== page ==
Ideas & Debate

Is electoral body well-prepared for August polls?

Nakuru residents protest over delayed voting materials during party primaries  last week. file photo | nmg
Nakuru residents protest over delayed voting materials during party primaries last week. file photo | nmg 

Beyond tech-savvy, Kenya’s transition to a digital economy requires two things — a love of all data, and an ability to “connect the dots”.

We recently had two opportunities to apply this - Government’s Delivery portal and the 2017 Economic Survey – to our current economic reality. We’re still trying.

There are two “life as drama” moments where data unifies all Kenyans. Education, through exam results. And elections, through vote results. Here, we quickly connect our personal dots.

Beyond the “life skills and skills for life” agenda underpinning our ongoing curriculum review, the move to continuous assessment might just remove most of the drama in our education system.

No such luck with elections, as the past fortnight of party political primaries has amply demonstrated.

The chaos we have witnessed around delayed nominations, rigging claims, violence, confusion over which register to use and fleeing returning officers does not bode well for August 2017.

Don’t even ask about the massive voter turnout we observed in the unspoken context of rampant unemployment and under-employment across Kenya.

As we rush headlong into our forthcoming electoral ‘slugfest’, a couple of thoughts come to mind.

First, these primaries looked like round one of the election, with losers rushing to register as independents in preparation for round two.

I’m not convinced that Kenya can afford two complete rounds of elections, and the political and socio-economic disruption we experience, every five years.

Second, if this is where we are now, how prepared is the Independent Electoral and Boundaries Commission (IEBC) for the main event, given we’re talking about the same (and more) voters and candidates?

Many have commented on IEBC’s preparedness; but let’s revisit their published timelines.

Recall that IEBC is managing three inter-linked processes. One, getting candidates on the ballot.

Two, getting a proper voter register. Three, ensuring that the electoral management system (Kenya Integrated Electoral Management System (KIEMS) works like never before.

On candidates, the primaries end on May 1. Disputes must be resolved by May 10, by which date independents should also be known.

Candidate nominations by parties will be submitted between May 28 and June 2. Then vetting of candidates begins.

The official campaign period is May 28 to August 5. Campaign finance regulations are suspended. Candidates will campaign even as they are vetted.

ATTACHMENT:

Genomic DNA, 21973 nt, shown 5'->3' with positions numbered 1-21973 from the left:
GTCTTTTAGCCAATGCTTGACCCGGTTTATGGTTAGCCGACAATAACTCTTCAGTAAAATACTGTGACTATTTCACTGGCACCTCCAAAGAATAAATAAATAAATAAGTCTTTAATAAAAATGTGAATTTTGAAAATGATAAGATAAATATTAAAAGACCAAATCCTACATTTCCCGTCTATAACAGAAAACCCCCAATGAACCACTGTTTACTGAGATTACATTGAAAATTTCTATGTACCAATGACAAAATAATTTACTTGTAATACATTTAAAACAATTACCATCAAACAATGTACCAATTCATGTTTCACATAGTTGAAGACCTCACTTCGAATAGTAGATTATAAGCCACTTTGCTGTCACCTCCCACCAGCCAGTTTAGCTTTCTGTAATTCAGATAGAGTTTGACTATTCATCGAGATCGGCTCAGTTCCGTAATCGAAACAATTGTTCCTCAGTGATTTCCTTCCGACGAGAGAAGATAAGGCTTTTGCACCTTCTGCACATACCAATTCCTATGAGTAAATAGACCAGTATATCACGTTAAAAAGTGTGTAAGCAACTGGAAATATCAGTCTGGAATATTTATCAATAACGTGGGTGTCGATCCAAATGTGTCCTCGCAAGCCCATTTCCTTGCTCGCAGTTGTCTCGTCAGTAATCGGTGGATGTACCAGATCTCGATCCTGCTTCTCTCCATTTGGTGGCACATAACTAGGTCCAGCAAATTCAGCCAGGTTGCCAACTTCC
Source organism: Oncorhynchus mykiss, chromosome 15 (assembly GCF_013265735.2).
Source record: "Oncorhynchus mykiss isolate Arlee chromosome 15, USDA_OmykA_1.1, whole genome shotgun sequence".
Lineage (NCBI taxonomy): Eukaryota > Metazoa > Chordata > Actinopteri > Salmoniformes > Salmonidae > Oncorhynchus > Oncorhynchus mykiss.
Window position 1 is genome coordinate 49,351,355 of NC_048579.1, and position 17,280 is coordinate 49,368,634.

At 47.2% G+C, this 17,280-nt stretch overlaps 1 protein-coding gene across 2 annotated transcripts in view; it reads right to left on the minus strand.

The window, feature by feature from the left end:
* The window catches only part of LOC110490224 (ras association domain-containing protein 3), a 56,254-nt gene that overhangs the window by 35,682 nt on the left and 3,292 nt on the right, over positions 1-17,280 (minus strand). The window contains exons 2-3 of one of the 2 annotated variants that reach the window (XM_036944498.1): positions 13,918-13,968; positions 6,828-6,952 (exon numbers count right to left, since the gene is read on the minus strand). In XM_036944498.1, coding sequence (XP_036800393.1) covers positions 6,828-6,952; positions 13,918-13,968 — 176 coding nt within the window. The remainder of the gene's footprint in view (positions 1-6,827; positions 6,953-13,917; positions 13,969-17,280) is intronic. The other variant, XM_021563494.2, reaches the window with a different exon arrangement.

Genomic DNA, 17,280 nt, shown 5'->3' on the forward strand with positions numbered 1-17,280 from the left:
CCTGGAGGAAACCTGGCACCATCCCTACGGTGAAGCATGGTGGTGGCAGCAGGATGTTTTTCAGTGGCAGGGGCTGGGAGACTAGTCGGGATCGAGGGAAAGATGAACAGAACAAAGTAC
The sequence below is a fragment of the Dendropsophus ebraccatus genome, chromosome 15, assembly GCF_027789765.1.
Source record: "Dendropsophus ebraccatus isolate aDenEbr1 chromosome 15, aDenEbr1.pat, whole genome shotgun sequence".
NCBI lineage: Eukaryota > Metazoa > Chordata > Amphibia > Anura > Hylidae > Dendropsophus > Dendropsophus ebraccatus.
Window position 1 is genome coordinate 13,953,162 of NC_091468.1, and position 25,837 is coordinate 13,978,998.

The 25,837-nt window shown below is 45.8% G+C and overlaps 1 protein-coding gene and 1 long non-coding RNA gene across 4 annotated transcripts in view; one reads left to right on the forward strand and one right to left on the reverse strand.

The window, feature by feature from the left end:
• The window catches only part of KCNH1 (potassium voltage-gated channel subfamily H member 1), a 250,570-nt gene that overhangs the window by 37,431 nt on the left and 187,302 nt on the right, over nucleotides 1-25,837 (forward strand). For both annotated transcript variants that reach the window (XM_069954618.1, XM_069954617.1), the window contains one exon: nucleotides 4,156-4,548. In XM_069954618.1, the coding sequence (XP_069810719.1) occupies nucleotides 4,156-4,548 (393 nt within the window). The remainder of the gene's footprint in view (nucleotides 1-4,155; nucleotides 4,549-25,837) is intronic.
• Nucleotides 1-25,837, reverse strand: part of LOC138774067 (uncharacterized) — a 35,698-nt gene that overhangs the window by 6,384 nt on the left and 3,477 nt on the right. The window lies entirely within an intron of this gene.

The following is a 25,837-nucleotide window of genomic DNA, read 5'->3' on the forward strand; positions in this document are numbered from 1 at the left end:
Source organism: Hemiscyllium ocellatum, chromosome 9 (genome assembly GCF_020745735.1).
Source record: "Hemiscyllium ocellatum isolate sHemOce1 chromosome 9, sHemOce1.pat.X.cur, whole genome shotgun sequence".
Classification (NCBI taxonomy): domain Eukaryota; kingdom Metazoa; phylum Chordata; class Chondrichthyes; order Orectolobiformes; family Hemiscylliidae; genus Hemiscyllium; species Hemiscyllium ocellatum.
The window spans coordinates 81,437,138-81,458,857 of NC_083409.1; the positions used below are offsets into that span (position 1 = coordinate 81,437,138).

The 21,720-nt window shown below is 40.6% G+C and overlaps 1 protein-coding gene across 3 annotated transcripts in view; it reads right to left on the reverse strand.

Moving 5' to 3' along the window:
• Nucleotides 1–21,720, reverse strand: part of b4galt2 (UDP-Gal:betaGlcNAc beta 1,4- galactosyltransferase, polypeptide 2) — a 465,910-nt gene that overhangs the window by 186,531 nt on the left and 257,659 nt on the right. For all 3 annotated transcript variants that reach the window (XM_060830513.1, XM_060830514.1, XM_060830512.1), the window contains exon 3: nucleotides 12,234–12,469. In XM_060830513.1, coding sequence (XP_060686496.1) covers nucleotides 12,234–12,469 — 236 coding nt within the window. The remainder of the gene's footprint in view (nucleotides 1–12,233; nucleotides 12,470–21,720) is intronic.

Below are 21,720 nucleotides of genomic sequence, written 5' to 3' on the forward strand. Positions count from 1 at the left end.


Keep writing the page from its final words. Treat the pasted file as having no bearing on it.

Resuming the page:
Meanwhile, the audit of the current 19.5 million-person voter register – the Biometric Voter Register (BVR) - is supposed to end this week.

Within eight days – as the register must be ready 60 days before August 8 - the report must be approved by Parliament and recommendations implemented in order for BVR inspection and verification – by voters - to begin on May 10, and end on June 9.

On KIEMS, the audited BVR is its new data source.

On April 19, IEBC announced receipt of 10,000 KIEMS gadgets – essentially Electronic Voter Identification Devices (EVIDs) – with another 35,000 to be delivered by June.

Somehow, these gadgets also represent the Results Transmission System (RTS). At least we can hold on to the fact that the current EVID/RTS supplier is also the previous BVR supplier.

By law, all technology should have been supplied, tested and certified by June 8.

So testing of the technology proceeds at the same time as BVR inspection and verification. No word on the Candidate Management System (CMS) that was part of the original KIEMS tender.

Factor in a National Conference on Elections in June. With all of this last-minute multi-tasking, what sort of election should we expect?

As already mentioned, how much disruption should we allow electoral processes to impose on the economy? Here’s a final thought.

With “lame-duck” governors, senators, MPs and MCAs following these primaries, who safeguards public finances during the transition and post-August, especially at county level? Recall we already lack a true asset and liability picture from the county transition in 2013.

Does every major public event in Kenya today happen with zero thought about related events, or consequences? Like elections as ends, not means unlike education which we’re hopefully making a process.

Back to the beginning. We love technology. Now let’s learn to love data and connect our dots better.